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C.J. Adkins

Equilibrium thermodynamics

Thermodynamics was originally a macroscopic theory with the microscopic explanation coming later. In 'Equilibrium Thermodynamics' C.J. Adkins presents the subject from the macroscopic point of view. (Philosophically one might want to do this to separate out the two viewpoints, but that isn't really a motivation for this book) His idea is that this is the best way to introduce the subject to the student. I can't say that I agree with that, but it does mean that he can pack a large amount of material into a small book, so if your main interest is in the applications of thermodynamics then you may find this book worth studying.

After a few chapters introducing the first and second laws of thermodynamics, Adkins starts looking at the applications of the subject, such as the behaviour of gases, the thermodynamics of electric cells, and piezoelectricity. There are also chapters looking at irreversible changes and at phase changes. There is plenty of material on low temperature thermodynamics, including the third law.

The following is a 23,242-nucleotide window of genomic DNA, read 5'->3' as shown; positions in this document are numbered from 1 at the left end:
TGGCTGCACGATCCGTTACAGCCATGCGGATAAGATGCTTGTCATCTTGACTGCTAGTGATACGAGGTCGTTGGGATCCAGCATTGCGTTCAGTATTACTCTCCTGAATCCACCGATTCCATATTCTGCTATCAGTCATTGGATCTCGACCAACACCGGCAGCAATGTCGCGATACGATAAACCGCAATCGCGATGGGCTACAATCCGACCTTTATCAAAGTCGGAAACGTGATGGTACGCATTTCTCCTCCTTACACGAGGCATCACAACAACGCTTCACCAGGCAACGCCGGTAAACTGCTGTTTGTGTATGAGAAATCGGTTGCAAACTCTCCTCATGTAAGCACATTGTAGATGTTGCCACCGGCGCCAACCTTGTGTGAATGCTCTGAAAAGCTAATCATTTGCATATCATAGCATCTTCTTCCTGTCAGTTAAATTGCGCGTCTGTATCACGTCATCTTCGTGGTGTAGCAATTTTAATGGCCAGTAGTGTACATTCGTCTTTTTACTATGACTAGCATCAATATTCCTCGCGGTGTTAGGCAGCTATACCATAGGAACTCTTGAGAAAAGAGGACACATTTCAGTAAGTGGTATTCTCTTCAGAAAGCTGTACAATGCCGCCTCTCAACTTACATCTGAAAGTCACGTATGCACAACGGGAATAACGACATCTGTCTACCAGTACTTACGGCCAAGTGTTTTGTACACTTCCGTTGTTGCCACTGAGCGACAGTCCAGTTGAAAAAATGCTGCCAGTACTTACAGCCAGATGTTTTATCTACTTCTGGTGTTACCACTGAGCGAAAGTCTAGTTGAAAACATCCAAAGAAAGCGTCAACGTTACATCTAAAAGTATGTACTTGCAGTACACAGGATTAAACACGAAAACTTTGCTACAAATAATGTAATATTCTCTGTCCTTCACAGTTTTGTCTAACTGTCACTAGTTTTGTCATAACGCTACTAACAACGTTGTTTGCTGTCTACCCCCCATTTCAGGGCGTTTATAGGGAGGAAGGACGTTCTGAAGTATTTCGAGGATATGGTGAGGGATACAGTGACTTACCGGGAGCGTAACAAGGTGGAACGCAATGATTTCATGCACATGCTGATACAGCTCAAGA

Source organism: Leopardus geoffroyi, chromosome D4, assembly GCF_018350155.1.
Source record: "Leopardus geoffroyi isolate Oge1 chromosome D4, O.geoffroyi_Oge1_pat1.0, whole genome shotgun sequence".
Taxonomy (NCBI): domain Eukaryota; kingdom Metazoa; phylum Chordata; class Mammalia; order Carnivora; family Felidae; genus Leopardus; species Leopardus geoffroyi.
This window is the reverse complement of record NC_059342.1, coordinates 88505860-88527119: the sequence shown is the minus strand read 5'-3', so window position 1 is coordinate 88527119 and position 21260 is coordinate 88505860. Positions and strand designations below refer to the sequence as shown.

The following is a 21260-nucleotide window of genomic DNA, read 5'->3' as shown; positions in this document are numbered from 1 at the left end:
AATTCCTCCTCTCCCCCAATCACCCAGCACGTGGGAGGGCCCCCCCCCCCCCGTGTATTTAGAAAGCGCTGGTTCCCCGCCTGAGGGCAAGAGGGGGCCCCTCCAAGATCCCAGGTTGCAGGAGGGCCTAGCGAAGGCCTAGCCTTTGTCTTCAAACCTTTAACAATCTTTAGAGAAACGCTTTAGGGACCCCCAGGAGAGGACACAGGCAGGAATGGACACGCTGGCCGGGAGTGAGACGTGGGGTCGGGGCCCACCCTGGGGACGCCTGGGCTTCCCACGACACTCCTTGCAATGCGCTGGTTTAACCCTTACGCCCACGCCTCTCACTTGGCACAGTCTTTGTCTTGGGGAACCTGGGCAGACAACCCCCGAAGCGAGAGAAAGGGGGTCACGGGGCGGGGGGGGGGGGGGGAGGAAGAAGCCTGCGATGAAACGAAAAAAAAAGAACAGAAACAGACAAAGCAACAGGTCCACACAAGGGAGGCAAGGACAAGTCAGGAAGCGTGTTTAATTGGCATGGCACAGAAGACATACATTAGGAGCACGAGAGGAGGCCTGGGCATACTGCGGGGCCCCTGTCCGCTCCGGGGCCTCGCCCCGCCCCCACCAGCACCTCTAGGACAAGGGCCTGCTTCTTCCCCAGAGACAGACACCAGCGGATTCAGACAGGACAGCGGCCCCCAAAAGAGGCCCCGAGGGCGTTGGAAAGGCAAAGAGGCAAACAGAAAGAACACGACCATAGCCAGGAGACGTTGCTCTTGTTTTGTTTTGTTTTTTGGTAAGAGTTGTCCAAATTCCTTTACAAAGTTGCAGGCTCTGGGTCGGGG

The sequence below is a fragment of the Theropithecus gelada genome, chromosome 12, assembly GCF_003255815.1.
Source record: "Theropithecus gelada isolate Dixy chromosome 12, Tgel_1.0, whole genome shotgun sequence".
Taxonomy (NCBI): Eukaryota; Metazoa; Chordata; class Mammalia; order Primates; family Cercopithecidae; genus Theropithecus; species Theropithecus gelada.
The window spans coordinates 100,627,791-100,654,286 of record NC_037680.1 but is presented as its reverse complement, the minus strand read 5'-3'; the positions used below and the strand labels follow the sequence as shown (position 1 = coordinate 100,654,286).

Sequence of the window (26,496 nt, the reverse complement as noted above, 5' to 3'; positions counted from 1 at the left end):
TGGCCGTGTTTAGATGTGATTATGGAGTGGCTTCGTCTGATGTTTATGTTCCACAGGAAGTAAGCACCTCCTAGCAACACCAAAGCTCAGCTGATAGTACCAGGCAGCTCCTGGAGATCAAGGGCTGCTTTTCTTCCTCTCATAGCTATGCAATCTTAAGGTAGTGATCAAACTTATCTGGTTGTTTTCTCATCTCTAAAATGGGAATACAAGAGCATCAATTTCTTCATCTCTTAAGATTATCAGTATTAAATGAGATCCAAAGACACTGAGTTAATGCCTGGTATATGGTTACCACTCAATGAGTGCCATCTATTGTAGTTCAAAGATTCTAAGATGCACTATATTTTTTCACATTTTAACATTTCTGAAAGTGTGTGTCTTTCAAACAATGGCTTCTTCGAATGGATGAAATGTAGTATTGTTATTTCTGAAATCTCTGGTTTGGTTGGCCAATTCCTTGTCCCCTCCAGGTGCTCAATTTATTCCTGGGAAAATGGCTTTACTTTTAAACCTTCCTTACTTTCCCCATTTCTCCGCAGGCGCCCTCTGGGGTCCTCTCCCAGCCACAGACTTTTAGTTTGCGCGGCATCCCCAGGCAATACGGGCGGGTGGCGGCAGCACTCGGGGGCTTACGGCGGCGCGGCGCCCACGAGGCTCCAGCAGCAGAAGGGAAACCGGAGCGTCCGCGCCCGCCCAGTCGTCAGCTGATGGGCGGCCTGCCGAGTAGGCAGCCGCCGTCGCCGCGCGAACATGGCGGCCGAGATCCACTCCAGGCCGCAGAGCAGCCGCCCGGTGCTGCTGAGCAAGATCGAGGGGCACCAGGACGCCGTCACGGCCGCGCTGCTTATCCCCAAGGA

A book like this is bound to be mathematical, but it doesn't get too abstract and should present few problems to a science undergraduate. There are also plenty of diagrams to assist in understanding.

Product Description
Equilibrium Thermodynamics gives a comprehensive but concise course in the fundamentals of classical thermodynamics. Although the subject is essentially classical in nature, illustrative material is drawn widely from modern physics and free use is made of microscopic ideas to illuminate it. The overriding objective in writing the book was to achieve a clear exposition: to give an account of the subject that it both stimulating and easy to learn from. Classical thermodynamics has such wide application that it can be taught in many ways. The terms of reference for Equilibrium Thermodynamics are primarily those of the undergraduate physicist; but it is also suitable for courses in chemistry, engineering, materials science etc. The subject is usually taught in the first or second year of an undergraduate course, but the book takes the student to degree standard (and beyond). Prerequisites are elementary or school-level thermal physics.